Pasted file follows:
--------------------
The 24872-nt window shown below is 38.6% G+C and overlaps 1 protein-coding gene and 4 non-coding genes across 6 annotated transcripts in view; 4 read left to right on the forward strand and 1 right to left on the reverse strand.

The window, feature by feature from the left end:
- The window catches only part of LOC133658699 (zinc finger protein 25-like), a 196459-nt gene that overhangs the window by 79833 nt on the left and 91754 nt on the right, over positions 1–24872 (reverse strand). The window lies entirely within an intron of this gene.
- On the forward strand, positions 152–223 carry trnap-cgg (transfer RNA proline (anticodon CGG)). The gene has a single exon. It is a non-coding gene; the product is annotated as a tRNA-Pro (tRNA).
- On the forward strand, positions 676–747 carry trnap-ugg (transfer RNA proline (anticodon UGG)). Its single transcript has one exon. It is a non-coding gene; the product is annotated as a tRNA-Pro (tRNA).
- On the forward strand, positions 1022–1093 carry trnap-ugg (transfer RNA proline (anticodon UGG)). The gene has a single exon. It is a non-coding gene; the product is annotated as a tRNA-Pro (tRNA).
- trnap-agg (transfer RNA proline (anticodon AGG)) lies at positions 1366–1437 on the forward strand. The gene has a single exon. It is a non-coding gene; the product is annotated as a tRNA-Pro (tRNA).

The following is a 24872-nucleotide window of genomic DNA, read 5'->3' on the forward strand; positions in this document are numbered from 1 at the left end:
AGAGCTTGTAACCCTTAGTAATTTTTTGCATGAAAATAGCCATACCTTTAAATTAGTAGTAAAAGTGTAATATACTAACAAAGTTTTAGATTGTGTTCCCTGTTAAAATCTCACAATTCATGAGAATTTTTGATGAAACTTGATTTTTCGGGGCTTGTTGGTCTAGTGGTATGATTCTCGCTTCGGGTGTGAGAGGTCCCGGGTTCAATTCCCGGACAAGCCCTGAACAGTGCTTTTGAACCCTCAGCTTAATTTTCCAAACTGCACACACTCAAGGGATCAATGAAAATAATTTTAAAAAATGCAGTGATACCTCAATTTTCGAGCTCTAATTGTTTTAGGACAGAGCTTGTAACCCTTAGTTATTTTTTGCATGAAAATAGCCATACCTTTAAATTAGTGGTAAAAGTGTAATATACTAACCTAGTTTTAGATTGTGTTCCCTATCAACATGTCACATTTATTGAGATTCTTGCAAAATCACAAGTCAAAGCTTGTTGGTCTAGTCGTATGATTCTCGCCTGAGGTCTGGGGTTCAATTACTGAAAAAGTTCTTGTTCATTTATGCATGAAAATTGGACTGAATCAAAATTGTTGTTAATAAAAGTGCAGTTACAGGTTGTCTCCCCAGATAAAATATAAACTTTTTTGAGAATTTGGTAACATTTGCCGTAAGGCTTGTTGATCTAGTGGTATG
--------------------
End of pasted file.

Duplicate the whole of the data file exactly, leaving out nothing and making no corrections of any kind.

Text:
The 24872-nt window shown below is 38.6% G+C and overlaps 1 protein-coding gene and 4 non-coding genes across 6 annotated transcripts in view; 4 read left to right on the forward strand and 1 right to left on the reverse strand.

The window, feature by feature from the left end:
- The window catches only part of LOC133658699 (zinc finger protein 25-like), a 196459-nt gene that overhangs the window by 79833 nt on the left and 91754 nt on the right, over positions 1–24872 (reverse strand). The window lies entirely within an intron of this gene.
- On the forward strand, positions 152–223 carry trnap-cgg (transfer RNA proline (anticodon CGG)). The gene has a single exon. It is a non-coding gene; the product is annotated as a tRNA-Pro (tRNA).
- On the forward strand, positions 676–747 carry trnap-ugg (transfer RNA proline (anticodon UGG)). Its single transcript has one exon. It is a non-coding gene; the product is annotated as a tRNA-Pro (tRNA).
- On the forward strand, positions 1022–1093 carry trnap-ugg (transfer RNA proline (anticodon UGG)). The gene has a single exon. It is a non-coding gene; the product is annotated as a tRNA-Pro (tRNA).
- trnap-agg (transfer RNA proline (anticodon AGG)) lies at positions 1366–1437 on the forward strand. The gene has a single exon. It is a non-coding gene; the product is annotated as a tRNA-Pro (tRNA).

The following is a 24872-nucleotide window of genomic DNA, read 5'->3' on the forward strand; positions in this document are numbered from 1 at the left end:
AGAGCTTGTAACCCTTAGTAATTTTTTGCATGAAAATAGCCATACCTTTAAATTAGTAGTAAAAGTGTAATATACTAACAAAGTTTTAGATTGTGTTCCCTGTTAAAATCTCACAATTCATGAGAATTTTTGATGAAACTTGATTTTTCGGGGCTTGTTGGTCTAGTGGTATGATTCTCGCTTCGGGTGTGAGAGGTCCCGGGTTCAATTCCCGGACAAGCCCTGAACAGTGCTTTTGAACCCTCAGCTTAATTTTCCAAACTGCACACACTCAAGGGATCAATGAAAATAATTTTAAAAAATGCAGTGATACCTCAATTTTCGAGCTCTAATTGTTTTAGGACAGAGCTTGTAACCCTTAGTTATTTTTTGCATGAAAATAGCCATACCTTTAAATTAGTGGTAAAAGTGTAATATACTAACCTAGTTTTAGATTGTGTTCCCTATCAACATGTCACATTTATTGAGATTCTTGCAAAATCACAAGTCAAAGCTTGTTGGTCTAGTCGTATGATTCTCGCCTGAGGTCTGGGGTTCAATTACTGAAAAAGTTCTTGTTCATTTATGCATGAAAATTGGACTGAATCAAAATTGTTGTTAATAAAAGTGCAGTTACAGGTTGTCTCCCCAGATAAAATATAAACTTTTTTGAGAATTTGGTAACATTTGCCGTAAGGCTTGTTGATCTAGTGGTATG